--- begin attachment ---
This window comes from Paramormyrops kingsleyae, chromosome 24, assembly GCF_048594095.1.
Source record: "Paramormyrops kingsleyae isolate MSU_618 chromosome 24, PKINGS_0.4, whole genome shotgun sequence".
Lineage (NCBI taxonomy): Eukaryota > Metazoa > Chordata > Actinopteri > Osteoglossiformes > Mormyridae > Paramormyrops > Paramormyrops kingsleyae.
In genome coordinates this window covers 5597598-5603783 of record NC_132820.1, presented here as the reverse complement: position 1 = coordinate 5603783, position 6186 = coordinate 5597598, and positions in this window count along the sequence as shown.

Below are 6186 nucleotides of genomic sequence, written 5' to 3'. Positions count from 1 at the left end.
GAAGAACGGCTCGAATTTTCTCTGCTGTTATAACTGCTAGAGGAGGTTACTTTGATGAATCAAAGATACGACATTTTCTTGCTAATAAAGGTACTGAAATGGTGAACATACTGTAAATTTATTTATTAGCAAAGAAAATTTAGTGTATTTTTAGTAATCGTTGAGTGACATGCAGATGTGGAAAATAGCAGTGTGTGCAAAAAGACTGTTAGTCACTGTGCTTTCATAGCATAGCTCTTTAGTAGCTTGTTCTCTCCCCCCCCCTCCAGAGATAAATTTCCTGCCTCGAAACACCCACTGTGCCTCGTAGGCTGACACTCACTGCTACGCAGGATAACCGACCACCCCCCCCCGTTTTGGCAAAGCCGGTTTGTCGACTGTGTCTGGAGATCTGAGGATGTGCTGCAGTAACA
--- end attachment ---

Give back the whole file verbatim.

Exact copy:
This window comes from Paramormyrops kingsleyae, chromosome 24, assembly GCF_048594095.1.
Source record: "Paramormyrops kingsleyae isolate MSU_618 chromosome 24, PKINGS_0.4, whole genome shotgun sequence".
Lineage (NCBI taxonomy): Eukaryota > Metazoa > Chordata > Actinopteri > Osteoglossiformes > Mormyridae > Paramormyrops > Paramormyrops kingsleyae.
In genome coordinates this window covers 5597598-5603783 of record NC_132820.1, presented here as the reverse complement: position 1 = coordinate 5603783, position 6186 = coordinate 5597598, and positions in this window count along the sequence as shown.

Below are 6186 nucleotides of genomic sequence, written 5' to 3'. Positions count from 1 at the left end.
GAAGAACGGCTCGAATTTTCTCTGCTGTTATAACTGCTAGAGGAGGTTACTTTGATGAATCAAAGATACGACATTTTCTTGCTAATAAAGGTACTGAAATGGTGAACATACTGTAAATTTATTTATTAGCAAAGAAAATTTAGTGTATTTTTAGTAATCGTTGAGTGACATGCAGATGTGGAAAATAGCAGTGTGTGCAAAAAGACTGTTAGTCACTGTGCTTTCATAGCATAGCTCTTTAGTAGCTTGTTCTCTCCCCCCCCCTCCAGAGATAAATTTCCTGCCTCGAAACACCCACTGTGCCTCGTAGGCTGACACTCACTGCTACGCAGGATAACCGACCACCCCCCCCCGTTTTGGCAAAGCCGGTTTGTCGACTGTGTCTGGAGATCTGAGGATGTGCTGCAGTAACA